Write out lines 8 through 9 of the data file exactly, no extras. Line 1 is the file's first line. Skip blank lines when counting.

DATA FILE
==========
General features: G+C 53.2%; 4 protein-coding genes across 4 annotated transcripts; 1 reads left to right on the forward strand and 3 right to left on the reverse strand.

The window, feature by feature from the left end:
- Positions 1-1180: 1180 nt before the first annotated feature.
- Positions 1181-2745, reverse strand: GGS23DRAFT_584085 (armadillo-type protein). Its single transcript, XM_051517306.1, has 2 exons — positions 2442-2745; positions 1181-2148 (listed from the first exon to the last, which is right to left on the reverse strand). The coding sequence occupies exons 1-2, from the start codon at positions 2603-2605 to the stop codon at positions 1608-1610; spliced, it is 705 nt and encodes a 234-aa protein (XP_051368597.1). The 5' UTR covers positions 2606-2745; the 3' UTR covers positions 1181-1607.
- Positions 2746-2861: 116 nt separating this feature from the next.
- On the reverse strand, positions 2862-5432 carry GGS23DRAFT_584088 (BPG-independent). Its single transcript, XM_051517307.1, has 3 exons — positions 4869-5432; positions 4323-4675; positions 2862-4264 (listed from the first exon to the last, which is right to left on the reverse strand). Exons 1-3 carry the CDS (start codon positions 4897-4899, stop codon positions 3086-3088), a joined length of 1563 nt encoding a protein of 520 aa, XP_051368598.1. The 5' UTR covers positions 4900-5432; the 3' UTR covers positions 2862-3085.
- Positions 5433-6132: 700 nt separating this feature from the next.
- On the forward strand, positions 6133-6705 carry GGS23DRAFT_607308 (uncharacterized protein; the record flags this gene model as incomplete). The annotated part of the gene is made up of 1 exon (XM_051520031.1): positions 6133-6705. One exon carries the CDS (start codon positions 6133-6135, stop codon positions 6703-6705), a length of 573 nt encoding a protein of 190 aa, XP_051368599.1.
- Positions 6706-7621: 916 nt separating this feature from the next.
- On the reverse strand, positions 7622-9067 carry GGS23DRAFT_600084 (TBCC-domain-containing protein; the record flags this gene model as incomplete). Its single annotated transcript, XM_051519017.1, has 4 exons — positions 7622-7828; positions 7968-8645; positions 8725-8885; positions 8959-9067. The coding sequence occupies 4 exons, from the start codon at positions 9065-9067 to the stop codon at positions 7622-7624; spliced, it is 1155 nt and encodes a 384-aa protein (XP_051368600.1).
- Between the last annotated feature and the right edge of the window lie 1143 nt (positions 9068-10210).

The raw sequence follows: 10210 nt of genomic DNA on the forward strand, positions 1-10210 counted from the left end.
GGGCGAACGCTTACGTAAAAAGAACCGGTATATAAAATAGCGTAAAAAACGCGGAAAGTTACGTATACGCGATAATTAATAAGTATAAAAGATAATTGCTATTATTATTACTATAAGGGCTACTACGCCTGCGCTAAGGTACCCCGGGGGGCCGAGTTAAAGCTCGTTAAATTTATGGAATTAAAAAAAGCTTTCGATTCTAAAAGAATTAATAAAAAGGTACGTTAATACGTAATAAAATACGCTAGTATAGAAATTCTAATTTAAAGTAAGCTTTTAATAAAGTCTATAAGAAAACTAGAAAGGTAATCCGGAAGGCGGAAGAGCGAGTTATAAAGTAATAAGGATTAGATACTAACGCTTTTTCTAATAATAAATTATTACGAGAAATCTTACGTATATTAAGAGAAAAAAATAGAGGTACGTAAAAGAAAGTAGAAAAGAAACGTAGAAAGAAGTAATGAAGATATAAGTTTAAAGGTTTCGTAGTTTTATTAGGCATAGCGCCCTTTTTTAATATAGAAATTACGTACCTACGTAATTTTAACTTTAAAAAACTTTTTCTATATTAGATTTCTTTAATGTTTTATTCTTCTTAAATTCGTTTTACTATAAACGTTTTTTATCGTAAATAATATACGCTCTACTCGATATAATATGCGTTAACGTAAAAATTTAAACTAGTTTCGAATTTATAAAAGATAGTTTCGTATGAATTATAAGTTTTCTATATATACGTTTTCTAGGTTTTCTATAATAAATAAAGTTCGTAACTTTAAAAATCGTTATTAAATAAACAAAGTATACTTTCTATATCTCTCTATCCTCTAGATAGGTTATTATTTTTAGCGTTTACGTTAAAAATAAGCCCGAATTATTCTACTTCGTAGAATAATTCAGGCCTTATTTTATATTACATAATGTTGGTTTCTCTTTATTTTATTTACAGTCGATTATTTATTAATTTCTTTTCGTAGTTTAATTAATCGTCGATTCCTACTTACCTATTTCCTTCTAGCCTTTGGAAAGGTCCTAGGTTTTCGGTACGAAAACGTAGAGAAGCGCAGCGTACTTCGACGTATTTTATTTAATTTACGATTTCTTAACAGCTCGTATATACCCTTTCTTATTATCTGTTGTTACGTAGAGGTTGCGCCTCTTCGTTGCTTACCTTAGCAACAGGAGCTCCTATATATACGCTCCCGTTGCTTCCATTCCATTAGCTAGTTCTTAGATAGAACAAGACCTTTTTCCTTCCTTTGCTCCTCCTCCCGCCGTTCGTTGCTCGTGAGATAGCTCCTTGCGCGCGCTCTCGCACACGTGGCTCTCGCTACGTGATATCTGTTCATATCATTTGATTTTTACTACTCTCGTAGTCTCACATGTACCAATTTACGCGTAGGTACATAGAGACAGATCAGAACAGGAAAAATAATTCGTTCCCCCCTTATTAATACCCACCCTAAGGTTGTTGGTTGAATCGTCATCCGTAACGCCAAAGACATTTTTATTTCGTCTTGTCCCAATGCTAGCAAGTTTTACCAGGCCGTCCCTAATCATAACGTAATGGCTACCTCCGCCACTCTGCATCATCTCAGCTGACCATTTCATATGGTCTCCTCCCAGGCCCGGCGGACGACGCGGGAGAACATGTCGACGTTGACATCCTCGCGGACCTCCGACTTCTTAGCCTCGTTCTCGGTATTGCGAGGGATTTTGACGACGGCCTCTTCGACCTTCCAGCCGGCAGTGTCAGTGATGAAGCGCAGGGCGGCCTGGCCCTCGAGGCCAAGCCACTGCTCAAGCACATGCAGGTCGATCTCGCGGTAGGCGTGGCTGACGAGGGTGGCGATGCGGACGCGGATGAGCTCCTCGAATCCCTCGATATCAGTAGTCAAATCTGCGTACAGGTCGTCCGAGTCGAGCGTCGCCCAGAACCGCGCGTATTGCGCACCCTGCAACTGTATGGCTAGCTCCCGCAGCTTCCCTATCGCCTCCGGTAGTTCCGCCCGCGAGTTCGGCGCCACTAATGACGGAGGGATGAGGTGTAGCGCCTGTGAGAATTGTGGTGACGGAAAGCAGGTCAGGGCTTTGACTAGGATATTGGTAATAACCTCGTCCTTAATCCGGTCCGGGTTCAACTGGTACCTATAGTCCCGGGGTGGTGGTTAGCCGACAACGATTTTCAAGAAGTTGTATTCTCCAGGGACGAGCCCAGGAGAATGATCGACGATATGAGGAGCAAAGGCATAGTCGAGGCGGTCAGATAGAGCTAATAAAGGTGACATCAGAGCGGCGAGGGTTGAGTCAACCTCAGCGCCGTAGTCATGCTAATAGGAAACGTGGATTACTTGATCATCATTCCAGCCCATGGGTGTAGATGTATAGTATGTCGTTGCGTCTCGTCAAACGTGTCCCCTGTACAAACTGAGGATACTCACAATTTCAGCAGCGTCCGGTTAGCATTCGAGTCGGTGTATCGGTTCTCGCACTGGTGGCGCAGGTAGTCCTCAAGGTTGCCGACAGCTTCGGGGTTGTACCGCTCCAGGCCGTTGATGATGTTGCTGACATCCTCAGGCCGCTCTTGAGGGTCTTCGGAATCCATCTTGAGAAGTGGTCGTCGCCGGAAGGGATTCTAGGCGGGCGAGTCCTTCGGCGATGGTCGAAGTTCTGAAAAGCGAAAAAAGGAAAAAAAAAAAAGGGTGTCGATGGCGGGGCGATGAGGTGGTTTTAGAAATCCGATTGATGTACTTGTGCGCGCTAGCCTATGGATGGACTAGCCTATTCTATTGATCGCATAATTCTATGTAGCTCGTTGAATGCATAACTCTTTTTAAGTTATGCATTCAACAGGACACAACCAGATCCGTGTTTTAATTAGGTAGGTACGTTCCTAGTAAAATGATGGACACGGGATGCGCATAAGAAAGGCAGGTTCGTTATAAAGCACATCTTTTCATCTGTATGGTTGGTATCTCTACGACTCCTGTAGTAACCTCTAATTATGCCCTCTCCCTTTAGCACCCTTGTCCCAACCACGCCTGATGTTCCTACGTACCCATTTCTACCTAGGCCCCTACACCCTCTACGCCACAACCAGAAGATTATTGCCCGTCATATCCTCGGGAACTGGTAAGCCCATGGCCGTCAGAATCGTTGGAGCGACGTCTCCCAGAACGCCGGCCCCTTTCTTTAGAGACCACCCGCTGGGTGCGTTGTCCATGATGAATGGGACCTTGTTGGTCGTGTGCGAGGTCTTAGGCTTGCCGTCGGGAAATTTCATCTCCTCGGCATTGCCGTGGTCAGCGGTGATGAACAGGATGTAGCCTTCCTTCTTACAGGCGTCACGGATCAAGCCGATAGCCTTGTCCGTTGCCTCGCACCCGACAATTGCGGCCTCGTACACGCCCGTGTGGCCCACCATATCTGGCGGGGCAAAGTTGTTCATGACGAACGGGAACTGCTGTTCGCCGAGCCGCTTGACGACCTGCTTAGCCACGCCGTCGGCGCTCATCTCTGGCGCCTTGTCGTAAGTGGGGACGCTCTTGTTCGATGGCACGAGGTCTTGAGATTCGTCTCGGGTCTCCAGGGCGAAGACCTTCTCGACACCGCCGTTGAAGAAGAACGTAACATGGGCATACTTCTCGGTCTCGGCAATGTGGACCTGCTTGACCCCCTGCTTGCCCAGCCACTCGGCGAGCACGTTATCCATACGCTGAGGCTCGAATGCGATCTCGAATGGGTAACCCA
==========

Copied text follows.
- On the forward strand, positions 6133-6705 carry GGS23DRAFT_607308 (uncharacterized protein; the record flags this gene model as incomplete). The annotated part of the gene is made up of 1 exon (XM_051520031.1): positions 6133-6705. One exon carries the CDS (start codon positions 6133-6135, stop codon positions 6703-6705), a length of 573 nt encoding a protein of 190 aa, XP_051368599.1.
- Positions 6706-7621: 916 nt separating this feature from the next.